Zinc supplementation enhanced growth in the exclusively breastfed older infants of North African immigrants to France.12 Despite the considerable evidence from developing countries, the prevalence and role of zinc deficiency in Europe is not clear. Although intakes of zinc and concentrations in plasma/white blood cells provide some evidence it is probable that only intervention trials will establish to what extent deficiency exists in European weanlings.
Supplementation and fortification with combinations of micronutrients present problems of interaction. A zinc supplement given in water depressed the absorption of iron but not when both were added to a hamburger (food fortification).13 These interactions require additional study so that empirical programs of supplementation and/or fortification are on a firm scientific footing. Animal studies may be used initially, but there is no alternative to adequate pilot field trials of a potential policy.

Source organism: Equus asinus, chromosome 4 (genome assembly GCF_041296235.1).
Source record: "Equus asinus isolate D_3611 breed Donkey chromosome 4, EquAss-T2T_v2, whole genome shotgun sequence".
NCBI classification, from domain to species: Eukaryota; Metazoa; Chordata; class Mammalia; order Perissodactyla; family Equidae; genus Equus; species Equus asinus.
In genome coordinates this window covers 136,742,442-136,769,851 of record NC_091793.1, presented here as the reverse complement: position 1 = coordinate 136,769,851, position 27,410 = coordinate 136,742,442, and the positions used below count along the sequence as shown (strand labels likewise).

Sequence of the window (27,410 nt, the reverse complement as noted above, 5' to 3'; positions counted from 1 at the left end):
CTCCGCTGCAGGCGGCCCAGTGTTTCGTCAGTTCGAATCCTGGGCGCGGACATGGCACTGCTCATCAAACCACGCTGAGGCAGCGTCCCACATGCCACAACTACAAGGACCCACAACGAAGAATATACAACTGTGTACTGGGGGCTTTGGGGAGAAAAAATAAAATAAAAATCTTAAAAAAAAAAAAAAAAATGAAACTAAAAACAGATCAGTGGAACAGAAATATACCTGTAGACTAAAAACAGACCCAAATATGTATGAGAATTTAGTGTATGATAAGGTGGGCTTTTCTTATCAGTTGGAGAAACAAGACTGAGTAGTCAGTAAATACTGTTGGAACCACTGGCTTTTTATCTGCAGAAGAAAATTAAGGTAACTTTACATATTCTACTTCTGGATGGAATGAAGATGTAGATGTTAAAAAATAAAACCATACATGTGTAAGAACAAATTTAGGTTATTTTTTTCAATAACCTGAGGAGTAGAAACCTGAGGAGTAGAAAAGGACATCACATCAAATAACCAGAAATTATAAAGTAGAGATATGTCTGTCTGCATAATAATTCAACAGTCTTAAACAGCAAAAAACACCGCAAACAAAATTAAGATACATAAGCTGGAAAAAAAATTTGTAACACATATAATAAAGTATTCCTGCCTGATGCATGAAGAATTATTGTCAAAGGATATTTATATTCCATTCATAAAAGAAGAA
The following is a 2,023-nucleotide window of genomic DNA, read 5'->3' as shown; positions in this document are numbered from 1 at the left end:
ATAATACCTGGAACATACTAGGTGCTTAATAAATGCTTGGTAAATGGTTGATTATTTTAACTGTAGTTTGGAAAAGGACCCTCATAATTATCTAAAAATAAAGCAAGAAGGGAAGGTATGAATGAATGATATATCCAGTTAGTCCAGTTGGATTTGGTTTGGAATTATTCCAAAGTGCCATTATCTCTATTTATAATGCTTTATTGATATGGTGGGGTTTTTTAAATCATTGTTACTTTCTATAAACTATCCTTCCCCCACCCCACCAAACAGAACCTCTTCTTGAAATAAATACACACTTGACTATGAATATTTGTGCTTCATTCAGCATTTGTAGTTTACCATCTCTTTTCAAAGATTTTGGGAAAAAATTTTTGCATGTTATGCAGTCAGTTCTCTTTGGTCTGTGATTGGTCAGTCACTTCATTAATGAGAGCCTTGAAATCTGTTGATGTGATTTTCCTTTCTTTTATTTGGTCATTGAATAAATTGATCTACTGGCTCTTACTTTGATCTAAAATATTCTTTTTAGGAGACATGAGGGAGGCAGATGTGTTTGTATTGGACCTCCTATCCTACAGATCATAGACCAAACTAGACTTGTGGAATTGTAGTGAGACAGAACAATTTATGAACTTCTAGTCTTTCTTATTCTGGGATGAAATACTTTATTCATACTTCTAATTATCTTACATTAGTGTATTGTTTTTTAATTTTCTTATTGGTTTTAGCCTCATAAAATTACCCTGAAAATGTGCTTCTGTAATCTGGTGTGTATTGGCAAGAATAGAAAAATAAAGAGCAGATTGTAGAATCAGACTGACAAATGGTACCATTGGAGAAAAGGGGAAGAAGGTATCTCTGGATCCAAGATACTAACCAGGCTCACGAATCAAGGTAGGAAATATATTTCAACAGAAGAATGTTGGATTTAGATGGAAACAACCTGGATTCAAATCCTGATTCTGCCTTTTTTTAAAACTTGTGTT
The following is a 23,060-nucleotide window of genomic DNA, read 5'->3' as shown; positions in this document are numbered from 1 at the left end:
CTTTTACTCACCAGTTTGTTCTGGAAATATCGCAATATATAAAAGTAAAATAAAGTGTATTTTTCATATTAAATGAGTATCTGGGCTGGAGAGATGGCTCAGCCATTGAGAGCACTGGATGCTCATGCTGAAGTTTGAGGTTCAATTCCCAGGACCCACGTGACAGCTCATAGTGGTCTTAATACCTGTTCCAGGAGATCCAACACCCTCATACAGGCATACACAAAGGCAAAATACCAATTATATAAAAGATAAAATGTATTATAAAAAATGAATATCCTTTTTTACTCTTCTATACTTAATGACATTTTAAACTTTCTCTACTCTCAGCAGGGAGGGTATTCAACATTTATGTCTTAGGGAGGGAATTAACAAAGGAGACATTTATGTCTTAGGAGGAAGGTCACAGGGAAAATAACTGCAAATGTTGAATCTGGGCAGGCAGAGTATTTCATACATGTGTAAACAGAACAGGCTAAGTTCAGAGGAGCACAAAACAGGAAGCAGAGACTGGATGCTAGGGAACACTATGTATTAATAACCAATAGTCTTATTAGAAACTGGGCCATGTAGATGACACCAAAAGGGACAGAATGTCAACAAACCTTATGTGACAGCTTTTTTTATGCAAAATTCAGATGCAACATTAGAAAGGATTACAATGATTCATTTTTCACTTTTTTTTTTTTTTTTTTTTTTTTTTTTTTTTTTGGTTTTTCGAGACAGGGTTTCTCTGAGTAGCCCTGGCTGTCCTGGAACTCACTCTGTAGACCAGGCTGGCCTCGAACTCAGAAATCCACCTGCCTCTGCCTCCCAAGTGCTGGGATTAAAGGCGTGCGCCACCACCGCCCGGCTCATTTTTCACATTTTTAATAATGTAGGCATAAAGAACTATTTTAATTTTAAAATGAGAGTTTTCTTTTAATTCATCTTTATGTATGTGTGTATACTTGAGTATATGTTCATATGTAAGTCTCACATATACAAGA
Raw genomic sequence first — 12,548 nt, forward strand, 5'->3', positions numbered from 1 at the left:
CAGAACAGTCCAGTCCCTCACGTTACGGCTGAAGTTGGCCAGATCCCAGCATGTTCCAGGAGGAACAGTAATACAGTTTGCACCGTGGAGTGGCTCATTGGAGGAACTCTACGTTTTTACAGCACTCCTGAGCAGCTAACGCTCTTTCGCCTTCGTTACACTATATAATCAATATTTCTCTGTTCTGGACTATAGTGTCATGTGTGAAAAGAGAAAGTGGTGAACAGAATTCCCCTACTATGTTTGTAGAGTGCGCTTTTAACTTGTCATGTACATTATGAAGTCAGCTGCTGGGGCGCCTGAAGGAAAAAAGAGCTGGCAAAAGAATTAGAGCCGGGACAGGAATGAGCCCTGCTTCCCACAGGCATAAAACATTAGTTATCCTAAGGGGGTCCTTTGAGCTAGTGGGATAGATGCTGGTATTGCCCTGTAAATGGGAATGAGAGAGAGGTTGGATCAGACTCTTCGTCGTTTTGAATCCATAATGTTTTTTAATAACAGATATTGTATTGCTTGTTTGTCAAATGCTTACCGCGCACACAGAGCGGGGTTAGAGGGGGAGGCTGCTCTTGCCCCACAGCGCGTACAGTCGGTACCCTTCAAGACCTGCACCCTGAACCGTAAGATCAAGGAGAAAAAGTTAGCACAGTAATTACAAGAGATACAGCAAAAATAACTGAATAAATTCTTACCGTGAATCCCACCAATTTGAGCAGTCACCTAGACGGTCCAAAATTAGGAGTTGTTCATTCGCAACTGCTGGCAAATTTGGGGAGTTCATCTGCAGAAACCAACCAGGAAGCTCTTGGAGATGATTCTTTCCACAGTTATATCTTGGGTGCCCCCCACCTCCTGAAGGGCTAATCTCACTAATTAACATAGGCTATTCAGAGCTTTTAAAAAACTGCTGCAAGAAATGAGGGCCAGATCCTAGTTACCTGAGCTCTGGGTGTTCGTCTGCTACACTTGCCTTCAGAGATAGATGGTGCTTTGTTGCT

- Department of Health and Social Security. Present Day Practice in Infant Feeding: Report on Health and Social Subjects No. 9. London, United Kingdom: HMSO; 1974
- Scientific Committee for Food. First Report of the Scientific Committee for Food on the Essential Requirements for Weaning Foods. Presented at Food Science and Techniques; CEC; Luxembourg, Belgium. EUR131140 EN 9-38, Series 24. 1990
- European Society of Paediatric Gastroenterology and Nutrition, Committee on Nutrition: Guidelines on Infant Nutrition: II
- Foster F, Lader D, Cheesbrough S. Infant Feeding 1995. London, United Kingdom: HMSO; 1997:92–106
- Wilson AC,
- Forsyth JS,
- Green SA,
- Irvine I,
- Han C,
- Howie PW
- Department of Health. Weaning and the Weaning Diet: Report on Health and Social Subjects No 45. London, United Kingdom: HMSO; 1994:1–114
- Lawson, MS, Thomas M, Hardiman A. Iron status of Asian chidden aged 2 years living in England. Arch Dis Child. 1998,78:420–426
- Lawson M,
- Thomas M
- Heldenberg D,
- Tenenbaum G,
- Weisman Y
- Yetgin S,
- Ozsovlu S,
- Tekinap G,
- Sarialioglu F
- Wharton BA
- Rossander-Hulten L,
- Brune M,
- Sandstrom B,
- Lonnerdal B,
- Hallberg L
- Copyright © 2000 American Academy of Pediatrics